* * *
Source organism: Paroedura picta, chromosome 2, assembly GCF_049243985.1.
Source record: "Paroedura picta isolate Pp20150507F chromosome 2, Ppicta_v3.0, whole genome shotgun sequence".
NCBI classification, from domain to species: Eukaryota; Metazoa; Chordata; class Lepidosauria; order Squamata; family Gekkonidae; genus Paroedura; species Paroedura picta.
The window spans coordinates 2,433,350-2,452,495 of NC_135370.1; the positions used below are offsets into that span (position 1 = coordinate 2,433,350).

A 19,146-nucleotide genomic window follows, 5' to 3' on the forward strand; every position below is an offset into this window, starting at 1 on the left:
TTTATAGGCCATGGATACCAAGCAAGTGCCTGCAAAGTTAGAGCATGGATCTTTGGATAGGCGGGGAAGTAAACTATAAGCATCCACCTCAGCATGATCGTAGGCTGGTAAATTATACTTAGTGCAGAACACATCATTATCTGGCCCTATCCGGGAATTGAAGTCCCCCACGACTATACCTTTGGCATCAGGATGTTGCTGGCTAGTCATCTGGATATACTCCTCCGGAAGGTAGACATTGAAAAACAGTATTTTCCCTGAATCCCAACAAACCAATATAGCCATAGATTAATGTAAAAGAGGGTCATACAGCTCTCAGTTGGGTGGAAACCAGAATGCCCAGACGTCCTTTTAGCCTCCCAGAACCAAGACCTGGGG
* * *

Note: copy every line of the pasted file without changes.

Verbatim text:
Source organism: Paroedura picta, chromosome 2, assembly GCF_049243985.1.
Source record: "Paroedura picta isolate Pp20150507F chromosome 2, Ppicta_v3.0, whole genome shotgun sequence".
NCBI classification, from domain to species: Eukaryota; Metazoa; Chordata; class Lepidosauria; order Squamata; family Gekkonidae; genus Paroedura; species Paroedura picta.
The window spans coordinates 2,433,350-2,452,495 of NC_135370.1; the positions used below are offsets into that span (position 1 = coordinate 2,433,350).

A 19,146-nucleotide genomic window follows, 5' to 3' on the forward strand; every position below is an offset into this window, starting at 1 on the left:
TTTATAGGCCATGGATACCAAGCAAGTGCCTGCAAAGTTAGAGCATGGATCTTTGGATAGGCGGGGAAGTAAACTATAAGCATCCACCTCAGCATGATCGTAGGCTGGTAAATTATACTTAGTGCAGAACACATCATTATCTGGCCCTATCCGGGAATTGAAGTCCCCCACGACTATACCTTTGGCATCAGGATGTTGCTGGCTAGTCATCTGGATATACTCCTCCGGAAGGTAGACATTGAAAAACAGTATTTTCCCTGAATCCCAACAAACCAATATAGCCATAGATTAATGTAAAAGAGGGTCATACAGCTCTCAGTTGGGTGGAAACCAGAATGCCCAGACGTCCTTTTAGCCTCCCAGAACCAAGACCTGGGG